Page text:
Dr. Martin A. Hubbe, Professor, and Buckman Distinguished Scientist, focuses on chemical additives to the paper machine, including the colloidal chemistry affecting dewatering, the charged nature of cellulosic materials and the development of dry strength.
Dr. Hubbe has an M.S. degree from the Institute of Paper Chemistry and a Ph.D. in colloidal chemistry from Clarkson University. His teaching is primarily related to paper machine wet-end and colloidal chemistry.
Dr. Hubbe is a member of TAPPI, where he has chaired short-courses and earned a Division Award for service. Together with Dr. Lucian Lucia, he is also founding co-editor of the online peer-reviewed journal BioResources. Recent research has been aimed at mechanisms underlying the use of polyampholytes as dry-strength additives, and a reinterpretation of the nanoporosity and charge characteristics of cellulosic fibers, including their interactions with cationic polyelectrolytes.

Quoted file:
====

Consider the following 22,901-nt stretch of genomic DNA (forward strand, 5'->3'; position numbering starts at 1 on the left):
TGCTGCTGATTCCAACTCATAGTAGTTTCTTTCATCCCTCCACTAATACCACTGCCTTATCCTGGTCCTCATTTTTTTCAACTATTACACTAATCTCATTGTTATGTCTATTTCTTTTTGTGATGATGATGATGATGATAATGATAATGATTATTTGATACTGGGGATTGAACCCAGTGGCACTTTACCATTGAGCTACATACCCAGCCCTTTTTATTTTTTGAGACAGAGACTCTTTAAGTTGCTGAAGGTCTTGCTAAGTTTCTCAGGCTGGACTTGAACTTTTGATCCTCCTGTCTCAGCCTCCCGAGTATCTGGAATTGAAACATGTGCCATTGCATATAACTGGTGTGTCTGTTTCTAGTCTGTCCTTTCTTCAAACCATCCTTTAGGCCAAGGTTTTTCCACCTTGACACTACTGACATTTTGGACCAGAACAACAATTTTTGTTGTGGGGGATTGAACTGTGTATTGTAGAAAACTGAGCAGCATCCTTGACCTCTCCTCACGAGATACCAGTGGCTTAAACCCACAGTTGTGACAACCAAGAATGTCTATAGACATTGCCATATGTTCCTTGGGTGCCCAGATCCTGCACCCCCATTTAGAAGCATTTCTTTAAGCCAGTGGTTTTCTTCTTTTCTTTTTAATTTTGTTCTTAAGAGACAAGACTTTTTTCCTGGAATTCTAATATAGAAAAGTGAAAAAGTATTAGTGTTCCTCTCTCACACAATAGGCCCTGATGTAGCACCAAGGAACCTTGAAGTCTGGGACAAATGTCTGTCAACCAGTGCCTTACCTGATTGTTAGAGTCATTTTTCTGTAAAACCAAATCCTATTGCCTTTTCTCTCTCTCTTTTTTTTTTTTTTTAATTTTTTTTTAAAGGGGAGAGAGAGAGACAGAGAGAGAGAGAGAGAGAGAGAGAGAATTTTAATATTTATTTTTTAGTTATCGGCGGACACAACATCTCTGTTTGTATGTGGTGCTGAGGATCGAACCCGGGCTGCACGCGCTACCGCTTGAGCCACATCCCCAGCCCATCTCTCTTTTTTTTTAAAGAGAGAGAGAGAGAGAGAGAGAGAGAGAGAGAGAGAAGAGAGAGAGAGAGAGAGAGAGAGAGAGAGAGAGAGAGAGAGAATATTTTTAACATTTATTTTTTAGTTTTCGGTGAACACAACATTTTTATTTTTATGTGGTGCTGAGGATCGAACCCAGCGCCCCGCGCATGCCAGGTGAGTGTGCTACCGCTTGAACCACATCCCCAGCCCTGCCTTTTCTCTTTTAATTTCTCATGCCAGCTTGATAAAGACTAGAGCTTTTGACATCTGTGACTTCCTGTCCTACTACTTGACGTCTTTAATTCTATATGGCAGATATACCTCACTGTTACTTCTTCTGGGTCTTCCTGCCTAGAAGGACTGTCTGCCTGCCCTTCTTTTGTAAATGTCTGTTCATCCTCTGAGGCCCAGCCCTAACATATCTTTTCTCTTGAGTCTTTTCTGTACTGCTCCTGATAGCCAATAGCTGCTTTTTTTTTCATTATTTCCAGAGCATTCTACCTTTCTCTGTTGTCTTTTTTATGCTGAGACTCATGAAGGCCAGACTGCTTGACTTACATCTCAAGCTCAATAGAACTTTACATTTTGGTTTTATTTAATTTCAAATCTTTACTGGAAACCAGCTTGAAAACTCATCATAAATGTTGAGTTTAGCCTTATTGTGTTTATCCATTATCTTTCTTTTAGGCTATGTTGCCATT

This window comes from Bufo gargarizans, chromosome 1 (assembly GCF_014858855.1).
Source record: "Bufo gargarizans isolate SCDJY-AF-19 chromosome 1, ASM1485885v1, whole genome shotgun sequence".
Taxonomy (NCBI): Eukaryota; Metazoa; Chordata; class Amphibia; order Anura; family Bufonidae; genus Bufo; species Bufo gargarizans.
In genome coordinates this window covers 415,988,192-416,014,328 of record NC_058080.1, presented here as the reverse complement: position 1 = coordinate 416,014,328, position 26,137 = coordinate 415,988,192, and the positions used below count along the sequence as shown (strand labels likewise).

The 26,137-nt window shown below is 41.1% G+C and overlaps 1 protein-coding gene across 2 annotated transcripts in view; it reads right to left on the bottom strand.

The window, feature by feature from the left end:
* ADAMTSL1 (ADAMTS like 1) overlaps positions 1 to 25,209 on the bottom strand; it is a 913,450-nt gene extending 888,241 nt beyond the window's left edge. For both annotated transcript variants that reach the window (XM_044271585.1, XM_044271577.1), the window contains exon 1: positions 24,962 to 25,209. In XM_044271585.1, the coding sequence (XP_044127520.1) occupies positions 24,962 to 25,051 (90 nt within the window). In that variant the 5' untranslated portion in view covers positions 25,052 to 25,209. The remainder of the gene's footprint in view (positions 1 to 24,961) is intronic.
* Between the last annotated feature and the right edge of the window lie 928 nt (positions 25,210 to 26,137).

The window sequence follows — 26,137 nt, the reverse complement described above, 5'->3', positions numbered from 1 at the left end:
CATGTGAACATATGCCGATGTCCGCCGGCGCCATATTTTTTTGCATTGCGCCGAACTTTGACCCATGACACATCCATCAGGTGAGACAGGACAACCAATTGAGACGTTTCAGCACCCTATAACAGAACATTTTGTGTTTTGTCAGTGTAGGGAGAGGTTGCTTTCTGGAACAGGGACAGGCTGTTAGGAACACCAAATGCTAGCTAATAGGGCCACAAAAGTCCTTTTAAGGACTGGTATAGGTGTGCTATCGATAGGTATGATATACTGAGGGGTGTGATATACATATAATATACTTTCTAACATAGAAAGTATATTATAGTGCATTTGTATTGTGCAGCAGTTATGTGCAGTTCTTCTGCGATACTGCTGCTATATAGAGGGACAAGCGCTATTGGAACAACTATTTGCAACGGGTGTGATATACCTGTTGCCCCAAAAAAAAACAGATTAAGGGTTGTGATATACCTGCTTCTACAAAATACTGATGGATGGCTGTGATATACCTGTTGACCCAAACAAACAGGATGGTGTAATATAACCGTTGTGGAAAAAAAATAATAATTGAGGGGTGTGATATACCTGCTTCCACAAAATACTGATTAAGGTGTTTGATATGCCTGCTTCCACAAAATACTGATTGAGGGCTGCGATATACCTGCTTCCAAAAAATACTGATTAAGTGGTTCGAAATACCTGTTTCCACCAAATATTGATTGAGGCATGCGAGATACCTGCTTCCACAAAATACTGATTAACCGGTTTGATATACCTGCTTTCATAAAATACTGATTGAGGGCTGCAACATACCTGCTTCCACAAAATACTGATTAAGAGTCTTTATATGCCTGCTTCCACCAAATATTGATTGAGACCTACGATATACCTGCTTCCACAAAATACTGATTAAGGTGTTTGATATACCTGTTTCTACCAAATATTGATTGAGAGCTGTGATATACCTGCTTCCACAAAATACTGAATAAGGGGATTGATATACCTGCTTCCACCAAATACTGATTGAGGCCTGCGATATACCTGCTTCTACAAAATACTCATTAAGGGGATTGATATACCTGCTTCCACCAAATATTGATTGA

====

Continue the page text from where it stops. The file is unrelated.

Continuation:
- Intact and broken cellulose nanocrystals as model nanoparticles to promote dewatering and fine-particle retention during papermaking (2016)
- Catalysts inspired by life (2016)
- Alkyl ketene dimer (AKD) sizing of paper under simplified treatment conditions (2016)
- Wet-laid nonwovens manufacture - chemical approaches using synthetic and cellulosic fibers (2016)
- Breakup of agglomerated clusters of cellulosic fines and CaCO3 particles exposed to hydrodynamic stress (2016)
- Bioresources: ten years of service for the progress of the science and technology of lignocellulosic products (2016)
- Contact angles and wettability of cellulosic surfaces: A review of proposed mechanisms and test strategies (2015)
- Lignin as a value-added byproduct to improve the economics of lignoethanol? (2015)
- Green modification of surface characteristics of cellulosic materials at the molecular or nano scale: A review (2015)
- Polyelectrolyte coagulant and flocculant effects on heteroagglomeration of cellulosic fines and CaCO3 particles (2015)